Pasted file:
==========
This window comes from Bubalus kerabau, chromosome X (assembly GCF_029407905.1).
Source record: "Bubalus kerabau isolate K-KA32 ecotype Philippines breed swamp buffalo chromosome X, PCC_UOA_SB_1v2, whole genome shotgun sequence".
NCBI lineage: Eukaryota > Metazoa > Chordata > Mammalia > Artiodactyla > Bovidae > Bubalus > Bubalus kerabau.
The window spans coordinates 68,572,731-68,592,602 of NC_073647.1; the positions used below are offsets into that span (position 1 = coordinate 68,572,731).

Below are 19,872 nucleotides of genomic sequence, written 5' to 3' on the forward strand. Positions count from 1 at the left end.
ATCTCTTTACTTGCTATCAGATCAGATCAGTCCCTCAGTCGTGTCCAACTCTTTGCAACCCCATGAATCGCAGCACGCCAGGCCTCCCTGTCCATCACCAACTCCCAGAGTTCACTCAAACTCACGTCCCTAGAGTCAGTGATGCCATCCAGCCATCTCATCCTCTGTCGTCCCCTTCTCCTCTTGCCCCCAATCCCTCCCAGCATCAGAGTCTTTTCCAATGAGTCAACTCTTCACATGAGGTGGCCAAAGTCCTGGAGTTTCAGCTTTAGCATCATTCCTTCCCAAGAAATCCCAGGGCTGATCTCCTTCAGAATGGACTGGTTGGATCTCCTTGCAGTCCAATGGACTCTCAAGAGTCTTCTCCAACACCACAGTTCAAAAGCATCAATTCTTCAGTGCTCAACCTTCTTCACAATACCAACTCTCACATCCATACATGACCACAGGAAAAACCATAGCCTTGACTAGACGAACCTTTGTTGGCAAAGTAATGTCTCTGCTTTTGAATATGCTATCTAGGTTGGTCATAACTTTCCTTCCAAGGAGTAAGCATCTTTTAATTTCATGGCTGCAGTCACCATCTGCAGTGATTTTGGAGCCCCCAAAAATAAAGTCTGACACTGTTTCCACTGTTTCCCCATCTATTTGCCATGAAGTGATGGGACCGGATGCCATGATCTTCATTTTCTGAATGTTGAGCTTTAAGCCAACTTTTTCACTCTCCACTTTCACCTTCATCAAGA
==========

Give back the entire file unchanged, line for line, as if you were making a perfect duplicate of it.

This window comes from Bubalus kerabau, chromosome X (assembly GCF_029407905.1).
Source record: "Bubalus kerabau isolate K-KA32 ecotype Philippines breed swamp buffalo chromosome X, PCC_UOA_SB_1v2, whole genome shotgun sequence".
NCBI lineage: Eukaryota > Metazoa > Chordata > Mammalia > Artiodactyla > Bovidae > Bubalus > Bubalus kerabau.
The window spans coordinates 68,572,731-68,592,602 of NC_073647.1; the positions used below are offsets into that span (position 1 = coordinate 68,572,731).

Below are 19,872 nucleotides of genomic sequence, written 5' to 3' on the forward strand. Positions count from 1 at the left end.
ATCTCTTTACTTGCTATCAGATCAGATCAGTCCCTCAGTCGTGTCCAACTCTTTGCAACCCCATGAATCGCAGCACGCCAGGCCTCCCTGTCCATCACCAACTCCCAGAGTTCACTCAAACTCACGTCCCTAGAGTCAGTGATGCCATCCAGCCATCTCATCCTCTGTCGTCCCCTTCTCCTCTTGCCCCCAATCCCTCCCAGCATCAGAGTCTTTTCCAATGAGTCAACTCTTCACATGAGGTGGCCAAAGTCCTGGAGTTTCAGCTTTAGCATCATTCCTTCCCAAGAAATCCCAGGGCTGATCTCCTTCAGAATGGACTGGTTGGATCTCCTTGCAGTCCAATGGACTCTCAAGAGTCTTCTCCAACACCACAGTTCAAAAGCATCAATTCTTCAGTGCTCAACCTTCTTCACAATACCAACTCTCACATCCATACATGACCACAGGAAAAACCATAGCCTTGACTAGACGAACCTTTGTTGGCAAAGTAATGTCTCTGCTTTTGAATATGCTATCTAGGTTGGTCATAACTTTCCTTCCAAGGAGTAAGCATCTTTTAATTTCATGGCTGCAGTCACCATCTGCAGTGATTTTGGAGCCCCCAAAAATAAAGTCTGACACTGTTTCCACTGTTTCCCCATCTATTTGCCATGAAGTGATGGGACCGGATGCCATGATCTTCATTTTCTGAATGTTGAGCTTTAAGCCAACTTTTTCACTCTCCACTTTCACCTTCATCAAGA